Biochemical Principles and Techniques in Neuropharmacology

Biochemical Principles and Techniques in Neuropharmacology

by Leslie Iversen (Editor)

Paperback(Softcover reprint of the original 1st ed. 1975)

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It is difficult to imagine an era in which there were no selective drugs for treating anxiety, depression, schizophrenia, and other mental ailments. Yet in a remarkably short time these drugs have come to occupy a position of prominence in medical practice throughout the world, and they now account for a major portion of all prescriptions. Most psychotropic drugs were discovered with little premeditation on the part of the inves~ tigator. The drugs simply "worked," often with little rationale, and psychopharmacology has been for many years an empirical discipline in search of scientific underpinnings. In the past decade, a basic science of psychopharmacology has de­ veloped and grown rapidly. Though psychotropic drugs are exceedingly "young" as drugs in medical practice go, we probably know more about their various mechanisms of action than we know about most drugs in clinical use. Advances in understanding effects of psychopharmaceuticals on the brain have been so prodigious that a new research paradigm has evolved. Instead of being concerned solely with understanding how the drugs act, many researchers now employ psychotropic drugs as tools-often the most powerful ones-to elucidate brain function. Consequently, psychophar­ macology is central to neurobiology, which in turn has emerged as an important discipline, heir to the preeminent glamor of molecular biology.

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Product Details

ISBN-13: 9781468431674
Publisher: Springer US
Publication date: 04/24/2012
Series: Handbook of Psychopharmacology , #1
Edition description: Softcover reprint of the original 1st ed. 1975
Pages: 298
Product dimensions: 7.01(w) x 10.00(h) x 0.03(d)

Table of Contents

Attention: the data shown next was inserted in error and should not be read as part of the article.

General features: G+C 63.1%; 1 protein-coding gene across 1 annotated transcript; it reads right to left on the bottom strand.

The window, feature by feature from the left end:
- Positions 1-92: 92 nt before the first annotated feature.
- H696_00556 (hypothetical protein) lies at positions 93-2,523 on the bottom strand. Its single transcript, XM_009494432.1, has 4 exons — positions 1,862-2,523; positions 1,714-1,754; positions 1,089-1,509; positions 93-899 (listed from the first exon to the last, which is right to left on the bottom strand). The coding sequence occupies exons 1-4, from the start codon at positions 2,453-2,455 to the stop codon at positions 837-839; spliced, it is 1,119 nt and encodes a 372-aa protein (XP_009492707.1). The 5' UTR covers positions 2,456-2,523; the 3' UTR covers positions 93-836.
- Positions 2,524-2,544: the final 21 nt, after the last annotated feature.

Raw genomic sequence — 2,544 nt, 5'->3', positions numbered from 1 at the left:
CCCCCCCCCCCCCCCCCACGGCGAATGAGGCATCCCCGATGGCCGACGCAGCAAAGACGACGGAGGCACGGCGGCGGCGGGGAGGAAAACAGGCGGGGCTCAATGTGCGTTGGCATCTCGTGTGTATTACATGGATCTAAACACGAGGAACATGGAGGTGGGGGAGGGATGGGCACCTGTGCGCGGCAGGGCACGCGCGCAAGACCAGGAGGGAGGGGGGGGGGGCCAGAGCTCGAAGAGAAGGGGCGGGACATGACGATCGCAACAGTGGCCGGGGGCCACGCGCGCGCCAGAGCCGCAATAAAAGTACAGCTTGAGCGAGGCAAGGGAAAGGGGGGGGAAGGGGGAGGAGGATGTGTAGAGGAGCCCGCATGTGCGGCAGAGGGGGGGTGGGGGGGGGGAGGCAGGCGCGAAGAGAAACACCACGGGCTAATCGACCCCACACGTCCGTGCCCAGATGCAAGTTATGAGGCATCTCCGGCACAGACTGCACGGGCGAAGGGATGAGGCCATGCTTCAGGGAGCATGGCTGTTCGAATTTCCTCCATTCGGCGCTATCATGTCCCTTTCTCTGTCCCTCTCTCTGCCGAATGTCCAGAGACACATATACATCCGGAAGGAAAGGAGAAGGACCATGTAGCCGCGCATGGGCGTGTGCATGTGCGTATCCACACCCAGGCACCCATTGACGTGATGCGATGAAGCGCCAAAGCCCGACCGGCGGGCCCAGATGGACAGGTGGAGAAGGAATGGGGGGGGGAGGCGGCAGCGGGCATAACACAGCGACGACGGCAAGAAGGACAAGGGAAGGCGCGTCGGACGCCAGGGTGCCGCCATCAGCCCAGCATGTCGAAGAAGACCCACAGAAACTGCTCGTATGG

1 Mass Fragmentography: A Tool for Studying Transmitter Function at Synaptic Level.- 1. Introduction.- 2. Technical Considerations.- 2.1. General Principles.- 2.2. Specific Principles.- 3. Biological Applications of Mass Fragmentography of Putative Neurotransmitters.- 3.1. Catecholamines and Metabolites.- 3.2. Indolealkylamines and Metabolites.- 3.3. Acetylcholine.- 4. Stable Isotopes and the Dynamic State of Neurotransmitters.- 5. Future Use of Mass Fragmentography.- 6. References.- 2 Notes on the Use of Gas-Liquid Chromatography Techniques for Determination of Psychotropic Drugs in Biological Samples.- 1. Introduction.- 2. Extraction of Drugs from Biological Samples.- 2.1. Liquid-Liquid Extraction.- 2.2. Solid-Liquid Extraction.- 2.3. Ion Exchange Extraction.- 2.4. Molecular Sieves.- 2.5. Purification of Extracts.- 3. Derivatization.- 3.1. Degradation.- 3.2. Silylation.- 3.3. Specific Chemical Reactions.- 4. GC Conditions.- 4.1. Column Phases.- 4.2. Gas Flow.- 4.3. Detectors.- 5. Quantitative Analysis.- 6. Artifacts.- 7. Classification and List of Psychotropic Drugs Determined by Gas-Liquid Chromatography.- 8. References.- 8.1. Standard Texts on Gas Chromatography.- 8.2. References Cited in Text.- 3 Immunochemical Techniques in Neuropharmacology.- 4 A Practical Introduction to Radiometric Enzymatic Assays in Psychopharmacology.- 1. Introduction.- 2. Extraction of Enzyme from Nervous Tissue.- 3. Assay Conditions.- 3.1. Substrate.- 3.2. Cofactors.- 3.3. Effects of pH.- 3.4. Inhibitors.- 3.5. Blank.- 4. Isolation of Radiolabeled Product.- 4.1. Quantitative Determinations.- 4.2. Specificity.- 4.3. Representative Techniques.- 5. Sensitivity.- 5.1. Radioactive Blank.- 5.2. Specific Radioactivity.- 5.3. Concentration of Radiolabeled Substrate.- 5.4. Volume.- 5.5. Scintillation Counting.- 5.6. Loss of Product.- 6. Conclusion.- 7. References.- 5 Tissue Culture of the Nervous System: Applications in Neurochemistry and Psychopharmacology.- 1. Introduction.- 2. Tissue Culture: Some Definitions and Techniques.- 3. The Tissue Culture Laboratory.- 4. Media and Supplements.- 5. Organ Culture.- 5.1. Ganglia.- 5.2. Pineal Gland.- 6. Tissue Culture.- 6.1. Spinal Cord.- 6.2. Brain.- 7. Primary Cell Culture on Monolayer Surfaces.- 7.1. Fruit Flies and Cockroaches.- 7.2. Chick Embryo.- 7.3. Mammalian Tissue.- 8. Primary Cell Culture as Aggregates.- 9. Cell Culture of Established Lines.- 9.1. Mouse Neuroblastoma.- 9.2. Glioma.- 10. Conclusions.- 11. Appendix: The Glass Shard Technique of Cloning.- 11.1 Materials and Apparatus.- 11.2 Methods.- 12. References.- 12.1. Recommended Texts on Tissue Culture.- 12.2. References Cited in Text.- 6 Chemical and Immunochemical Lesions by Specific Neurotoxic Substances and Antisera.- 1. Introduction.- 2. Peripheral Sympathectomy.- 2.1. Morphological and Biochemical Effects of Immunosympathectomy.- 2.2. Morphological and Biochemical Effects of 6-OHDA.- 2.3. Chemical Analogues of 6-OHDA.- 2.4. Consequences of Sympathectomy with NGF Antiserum or 6-OHDA.- 3. Destruction of Central Catecholamine-Containing Fibers.- 3.1. Morphological and Biochemical Changes in Brain After 6-OHDA.- 3.2. Physiological and Behavioral Alterations Following 6- OHDA Administration into Brain.- 4. Destruction of Serotonin-Containing Fibers in Brain.- 4.1. Biochemical and Morphological Effects Following Administration of 5,6-Dihydroxytryptamine.- 4.2. Biochemical and Morphological Effects of Other Indoleamine Derivatives.- 4.3. Other Actions of Dihydroxytryptamines.- 4.4. Use of Dihydroxytryptamines to Map Serotonin-Containing Fibers in Brain.- 4.5. Functional Alterations Following Administration of Dihydroxytryptamines into Brain.- 5. Conclusions.- 6. References.- 7 Isolated Nerve Terminals as an in Vitro Preparation for the Study of Dynamic Aspects of Transmitter Metabolism and Release.- 1. Introduction.- 2. Preparation of Synaptosomes.- 2.1. Tissue Dispersion.- 2.2. Differential and Density Gradient Centrifugation.- 3. Metabolic Studies with Synaptosomes: Respiration and Energy Metabolism.- 3.1. Continuity of the Synaptosome Membrane.- 3.2. Structures Contributing to Metabolic Data.- 3.3. Oxygen Consumption and Glucose Metabolism.- 4. Performance of Synaptosomes Under Depolarizing Influences.- 4.1. Techniques for Incubation and Stimulation.- 4.2. Response of Basic Metabolism.- 4.3. Defining the Origin of Transmitters Released by Stimulation.- 4.4. Release of Hypophysiotropic Substances.- 5. General Conclusions.- 6. References.- 8 Radiochemical Assay Procedures for Drugs and Transmitters.- 1. Introduction.- 1.1. General Principles.- 1.2. Isotope Dilution Derivative Analysis.- 1.3. Substoichiometric Dilution Analysis.- 1.4. Other Examples of Substoichiometric Isotope Dilution Analysis.- 2. Assays Based on the Formation of Labeled Derivatives by Enzymatic Procedures.- 2.1. General Principles and Approaches in Radiochemical Enzymatic Assays.- 2.2. Enzymatic Isotope Dilution Assay of Histamine: Double-Isotope Assay.- 2.3. Single-Isotope Dilution Enzymatic Assay of Histamine.- 2.4. Assay of Serotonin by a Double-Isotope Enzymatic Procedure.- 3. Assays Based on the Formation of Labeled Derivatives by Isotopically Labeled Chemical Reagents.- 3.1. General Principles and Approaches in Assays with Labeled Chemical Reagents.- 3.2. Isotope Dilution Derivative Analysis of Desmethyl- imipramine.- 4. References.